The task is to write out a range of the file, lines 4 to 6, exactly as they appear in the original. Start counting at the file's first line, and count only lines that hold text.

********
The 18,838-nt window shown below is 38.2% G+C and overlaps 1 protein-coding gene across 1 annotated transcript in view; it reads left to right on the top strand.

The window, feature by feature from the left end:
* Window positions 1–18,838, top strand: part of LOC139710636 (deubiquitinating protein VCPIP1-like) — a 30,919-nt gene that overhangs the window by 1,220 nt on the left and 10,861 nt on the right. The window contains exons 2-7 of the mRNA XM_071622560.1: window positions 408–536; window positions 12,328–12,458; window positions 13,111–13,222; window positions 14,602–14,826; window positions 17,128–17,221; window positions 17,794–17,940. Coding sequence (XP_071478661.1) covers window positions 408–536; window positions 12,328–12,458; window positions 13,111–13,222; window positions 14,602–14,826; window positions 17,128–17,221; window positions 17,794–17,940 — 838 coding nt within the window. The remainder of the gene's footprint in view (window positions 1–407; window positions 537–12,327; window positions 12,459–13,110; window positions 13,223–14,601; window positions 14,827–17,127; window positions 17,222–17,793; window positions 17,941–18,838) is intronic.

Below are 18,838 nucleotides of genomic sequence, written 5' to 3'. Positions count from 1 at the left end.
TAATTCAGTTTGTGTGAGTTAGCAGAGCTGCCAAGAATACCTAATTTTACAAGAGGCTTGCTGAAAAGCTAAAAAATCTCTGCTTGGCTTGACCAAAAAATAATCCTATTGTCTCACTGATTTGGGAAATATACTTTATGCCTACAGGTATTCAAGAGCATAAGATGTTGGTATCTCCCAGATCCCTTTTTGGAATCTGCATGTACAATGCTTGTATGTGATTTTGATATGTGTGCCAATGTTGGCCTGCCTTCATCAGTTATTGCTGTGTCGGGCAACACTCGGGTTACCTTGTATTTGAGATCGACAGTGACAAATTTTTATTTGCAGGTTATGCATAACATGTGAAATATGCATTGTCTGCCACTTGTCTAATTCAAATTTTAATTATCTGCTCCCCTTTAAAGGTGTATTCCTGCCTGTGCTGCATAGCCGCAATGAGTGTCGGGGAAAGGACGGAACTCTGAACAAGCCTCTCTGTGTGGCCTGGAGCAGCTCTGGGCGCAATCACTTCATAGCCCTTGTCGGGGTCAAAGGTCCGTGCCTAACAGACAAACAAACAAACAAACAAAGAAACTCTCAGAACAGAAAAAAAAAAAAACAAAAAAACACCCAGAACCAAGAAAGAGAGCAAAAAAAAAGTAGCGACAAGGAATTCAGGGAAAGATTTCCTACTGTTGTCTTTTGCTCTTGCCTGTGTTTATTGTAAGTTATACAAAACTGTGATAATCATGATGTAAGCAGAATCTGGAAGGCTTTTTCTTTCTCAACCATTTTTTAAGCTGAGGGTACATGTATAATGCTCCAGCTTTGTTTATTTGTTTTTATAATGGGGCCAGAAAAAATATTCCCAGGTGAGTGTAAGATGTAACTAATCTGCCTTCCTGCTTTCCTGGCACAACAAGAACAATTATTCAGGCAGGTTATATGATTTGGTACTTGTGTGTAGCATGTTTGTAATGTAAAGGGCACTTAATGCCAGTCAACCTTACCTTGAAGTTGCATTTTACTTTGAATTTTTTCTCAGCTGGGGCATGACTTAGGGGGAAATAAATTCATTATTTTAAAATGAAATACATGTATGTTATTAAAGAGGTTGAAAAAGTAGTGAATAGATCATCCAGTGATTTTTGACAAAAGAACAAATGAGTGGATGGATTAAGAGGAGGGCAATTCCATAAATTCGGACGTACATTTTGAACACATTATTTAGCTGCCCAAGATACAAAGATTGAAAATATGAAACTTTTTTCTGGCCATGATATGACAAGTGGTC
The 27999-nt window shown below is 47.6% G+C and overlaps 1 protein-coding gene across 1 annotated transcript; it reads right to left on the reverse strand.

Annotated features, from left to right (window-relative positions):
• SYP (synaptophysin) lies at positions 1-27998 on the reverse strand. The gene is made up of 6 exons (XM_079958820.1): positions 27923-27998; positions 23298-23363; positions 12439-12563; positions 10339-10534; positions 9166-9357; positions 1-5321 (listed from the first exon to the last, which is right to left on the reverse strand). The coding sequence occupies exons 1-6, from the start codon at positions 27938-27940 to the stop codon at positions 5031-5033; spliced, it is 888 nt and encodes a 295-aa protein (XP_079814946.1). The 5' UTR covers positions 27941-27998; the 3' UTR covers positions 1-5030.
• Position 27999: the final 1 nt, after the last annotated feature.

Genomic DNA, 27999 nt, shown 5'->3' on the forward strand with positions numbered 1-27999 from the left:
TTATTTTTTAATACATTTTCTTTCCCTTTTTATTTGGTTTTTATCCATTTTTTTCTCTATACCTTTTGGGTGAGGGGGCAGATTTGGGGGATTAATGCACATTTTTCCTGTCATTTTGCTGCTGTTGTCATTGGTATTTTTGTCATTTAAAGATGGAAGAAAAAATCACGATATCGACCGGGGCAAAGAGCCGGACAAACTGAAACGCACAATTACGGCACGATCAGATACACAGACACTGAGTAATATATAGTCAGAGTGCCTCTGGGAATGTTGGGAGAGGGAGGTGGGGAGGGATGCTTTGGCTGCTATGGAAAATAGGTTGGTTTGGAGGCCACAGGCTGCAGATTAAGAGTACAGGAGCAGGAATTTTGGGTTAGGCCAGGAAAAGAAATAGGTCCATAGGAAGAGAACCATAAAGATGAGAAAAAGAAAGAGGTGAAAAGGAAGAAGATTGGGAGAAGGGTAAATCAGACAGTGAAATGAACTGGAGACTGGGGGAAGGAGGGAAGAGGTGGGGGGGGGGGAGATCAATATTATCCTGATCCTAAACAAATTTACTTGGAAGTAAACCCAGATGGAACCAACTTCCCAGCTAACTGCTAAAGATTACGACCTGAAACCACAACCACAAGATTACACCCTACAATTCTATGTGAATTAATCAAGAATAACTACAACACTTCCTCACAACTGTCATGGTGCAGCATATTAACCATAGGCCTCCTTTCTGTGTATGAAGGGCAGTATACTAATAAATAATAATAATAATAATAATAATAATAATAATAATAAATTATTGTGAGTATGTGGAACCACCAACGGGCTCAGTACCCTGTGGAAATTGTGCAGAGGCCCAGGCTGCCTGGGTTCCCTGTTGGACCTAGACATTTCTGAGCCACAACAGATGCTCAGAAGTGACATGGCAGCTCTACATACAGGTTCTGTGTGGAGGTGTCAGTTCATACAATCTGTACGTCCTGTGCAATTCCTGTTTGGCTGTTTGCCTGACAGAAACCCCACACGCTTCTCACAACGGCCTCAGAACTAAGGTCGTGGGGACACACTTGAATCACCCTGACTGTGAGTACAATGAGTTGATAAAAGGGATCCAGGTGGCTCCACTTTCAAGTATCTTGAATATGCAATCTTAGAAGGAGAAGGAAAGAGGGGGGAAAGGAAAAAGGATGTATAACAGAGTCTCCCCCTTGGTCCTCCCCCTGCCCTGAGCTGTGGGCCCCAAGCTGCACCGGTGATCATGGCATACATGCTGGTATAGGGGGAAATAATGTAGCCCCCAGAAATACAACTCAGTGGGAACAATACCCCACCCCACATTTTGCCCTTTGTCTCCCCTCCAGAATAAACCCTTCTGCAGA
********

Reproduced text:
Below are 18,838 nucleotides of genomic sequence, written 5' to 3'. Positions count from 1 at the left end.
TAATTCAGTTTGTGTGAGTTAGCAGAGCTGCCAAGAATACCTAATTTTACAAGAGGCTTGCTGAAAAGCTAAAAAATCTCTGCTTGGCTTGACCAAAAAATAATCCTATTGTCTCACTGATTTGGGAAATATACTTTATGCCTACAGGTATTCAAGAGCATAAGATGTTGGTATCTCCCAGATCCCTTTTTGGAATCTGCATGTACAATGCTTGTATGTGATTTTGATATGTGTGCCAATGTTGGCCTGCCTTCATCAGTTATTGCTGTGTCGGGCAACACTCGGGTTACCTTGTATTTGAGATCGACAGTGACAAATTTTTATTTGCAGGTTATGCATAACATGTGAAATATGCATTGTCTGCCACTTGTCTAATTCAAATTTTAATTATCTGCTCCCCTTTAAAGGTGTATTCCTGCCTGTGCTGCATAGCCGCAATGAGTGTCGGGGAAAGGACGGAACTCTGAACAAGCCTCTCTGTGTGGCCTGGAGCAGCTCTGGGCGCAATCACTTCATAGCCCTTGTCGGGGTCAAAGGTCCGTGCCTAACAGACAAACAAACAAACAAACAAAGAAACTCTCAGAACAGAAAAAAAAAAAAACAAAAAAACACCCAGAACCAAGAAAGAGAGCAAAAAAAAAGTAGCGACAAGGAATTCAGGGAAAGATTTCCTACTGTTGTCTTTTGCTCTTGCCTGTGTTTATTGTAAGTTATACAAAACTGTGATAATCATGATGTAAGCAGAATCTGGAAGGCTTTTTCTTTCTCAACCATTTTTTAAGCTGAGGGTACATGTATAATGCTCCAGCTTTGTTTATTTGTTTTTATAATGGGGCCAGAAAAAATATTCCCAGGTGAGTGTAAGATGTAACTAATCTGCCTTCCTGCTTTCCTGGCACAACAAGAACAATTATTCAGGCAGGTTATATGATTTGGTACTTGTGTGTAGCATGTTTGTAATGTAAAGGGCACTTAATGCCAGTCAACCTTACCTTGAAGTTGCATTTTACTTTGAATTTTTTCTCAGCTGGGGCATGACTTAGGGGGAAATAAATTCATTATTTTAAAATGAAATACATGTATGTTATTAAAGAGGTTGAAAAAGTAGTGAATAGATCATCCAGTGATTTTTGACAAAAGAACAAATGAGTGGATGGATTAAGAGGAGGGCAATTCCATAAATTCGGACGTACATTTTGAACACATTATTTAGCTGCCCAAGATACAAAGATTGAAAATATGAAACTTTTTTCTGGCCATGATATGACAAGTGGTC
The 27999-nt window shown below is 47.6% G+C and overlaps 1 protein-coding gene across 1 annotated transcript; it reads right to left on the reverse strand.